D.C. prosecutors and defense attorneys are set to appear in court Monday to argue about evidence in the assault case against R&B singer Chris Brown. Although authorities flew the Grammy-winning singer to the District last week, he’s not expected to be at the hearing.
A D.C. Superior Court judge had decided that Brown — who is accused of striking a fan — need not be in court for the hearing, which could provide a preview of the evidence prosecutors intend to present at his April 17 trial.
Brown, 24, and his bodyguard, Christopher Hollosy, 35, each were charged with one count of misdemeanor assault after an October altercation with a fan outside the W Hotel in downtown Washington. Brown’s attorneys have said he is innocent and that he and Hollosy were trying to protect Brown and his property.
When the trial begins nearly two weeks from now, fans of the singer won’t be able to get a glimpse of him entering or exiting the courthouse, as they did during his earlier court appearances.
Brown is in the custody of U.S. marshals after he was extradited from Los Angeles to Washington last week. He is being housed in a Washington-area holding cell, according to a U.S. Marshals Service spokesman. For his trial, Brown will be brought to the courthouse in a prisoner bus and escorted into the courtroom through the courthouse’s cellblock. It’s the same way other jailed defendants enter the courthouse for their cases.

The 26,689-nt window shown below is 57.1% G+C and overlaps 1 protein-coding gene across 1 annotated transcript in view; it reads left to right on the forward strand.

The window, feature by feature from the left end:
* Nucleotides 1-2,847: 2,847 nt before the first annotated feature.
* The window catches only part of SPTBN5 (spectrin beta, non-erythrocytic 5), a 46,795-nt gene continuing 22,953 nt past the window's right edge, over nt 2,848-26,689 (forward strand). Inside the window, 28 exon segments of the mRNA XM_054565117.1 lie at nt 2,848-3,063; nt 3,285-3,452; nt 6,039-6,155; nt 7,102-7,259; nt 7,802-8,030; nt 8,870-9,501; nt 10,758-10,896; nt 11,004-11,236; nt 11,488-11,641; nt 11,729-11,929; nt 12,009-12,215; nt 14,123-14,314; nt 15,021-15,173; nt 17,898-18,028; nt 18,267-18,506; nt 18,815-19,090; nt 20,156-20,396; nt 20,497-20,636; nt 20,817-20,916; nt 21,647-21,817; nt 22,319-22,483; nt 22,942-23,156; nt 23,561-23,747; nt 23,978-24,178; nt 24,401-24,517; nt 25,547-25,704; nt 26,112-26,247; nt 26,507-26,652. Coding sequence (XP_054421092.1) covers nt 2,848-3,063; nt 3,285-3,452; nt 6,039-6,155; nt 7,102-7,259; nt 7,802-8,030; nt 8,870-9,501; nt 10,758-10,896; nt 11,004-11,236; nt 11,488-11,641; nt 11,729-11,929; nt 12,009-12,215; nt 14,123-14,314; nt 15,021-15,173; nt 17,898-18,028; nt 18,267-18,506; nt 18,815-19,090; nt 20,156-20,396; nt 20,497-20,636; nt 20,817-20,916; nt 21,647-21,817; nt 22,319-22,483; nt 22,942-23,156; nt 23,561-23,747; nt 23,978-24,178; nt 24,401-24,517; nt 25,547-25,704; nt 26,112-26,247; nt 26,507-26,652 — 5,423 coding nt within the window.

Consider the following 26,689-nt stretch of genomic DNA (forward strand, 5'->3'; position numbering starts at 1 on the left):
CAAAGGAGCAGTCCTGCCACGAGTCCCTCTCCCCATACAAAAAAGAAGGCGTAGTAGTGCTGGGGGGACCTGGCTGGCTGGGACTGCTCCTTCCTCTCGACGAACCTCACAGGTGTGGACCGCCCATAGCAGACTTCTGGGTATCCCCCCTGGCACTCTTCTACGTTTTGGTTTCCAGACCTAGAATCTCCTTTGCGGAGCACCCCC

Before his extradition, Brown had been in a Los Angeles-area jail after a California judge last month ordered him locked up for allegedly making threats about using guns while in an anger-management rehabilitation center. He had been ordered to the inpatient facility as part of his plea deal in connection with his 2009 conviction for assaulting his then-girlfriend, pop star Rihanna. He was scheduled to remain in the jail until April 23.
An attorney for the Beltsville man at the center of the altercation (who has filed a $3 million lawsuit) said his client suffered a broken nose and other facial injuries.
Monday’s motions hearing in the misdemeanor case is unusual, legal experts say. Traditionally in misdemeanor cases, such questions are discussed the same day of the trial, just hours prior to opening arguments.
But the Brown case has been far from usual. Last month, prosecutors alleged that Brown’s attorneys were trying to pick which of the court’s senior judges would hear the case. Brown’s attorneys denied the allegation.
Then days later, Brown’s attorneys filed a motion saying the case should be dismissed because prosecutors, they argued, shouldn’t have had witnesses testify before a grand jury in a misdemeanor case. Prosecutors said their actions were appropriate.
Earlier, prosecutors filed a motion arguing that Brown’s attorneys should not be able to argue that Brown was acting in self-defense or that at the time of the altercation, he was suffering from post-traumatic stress disorder and bipolar disorder.
These motions are expected to be among the ones discussed at Monday’s hearing.
“I’ve never seen anything like this,” said Betty Ballester, head of the D.C. Superior Court Trial Lawyers Association, who is not affiliated with the case. “I guess it is Hollywood.”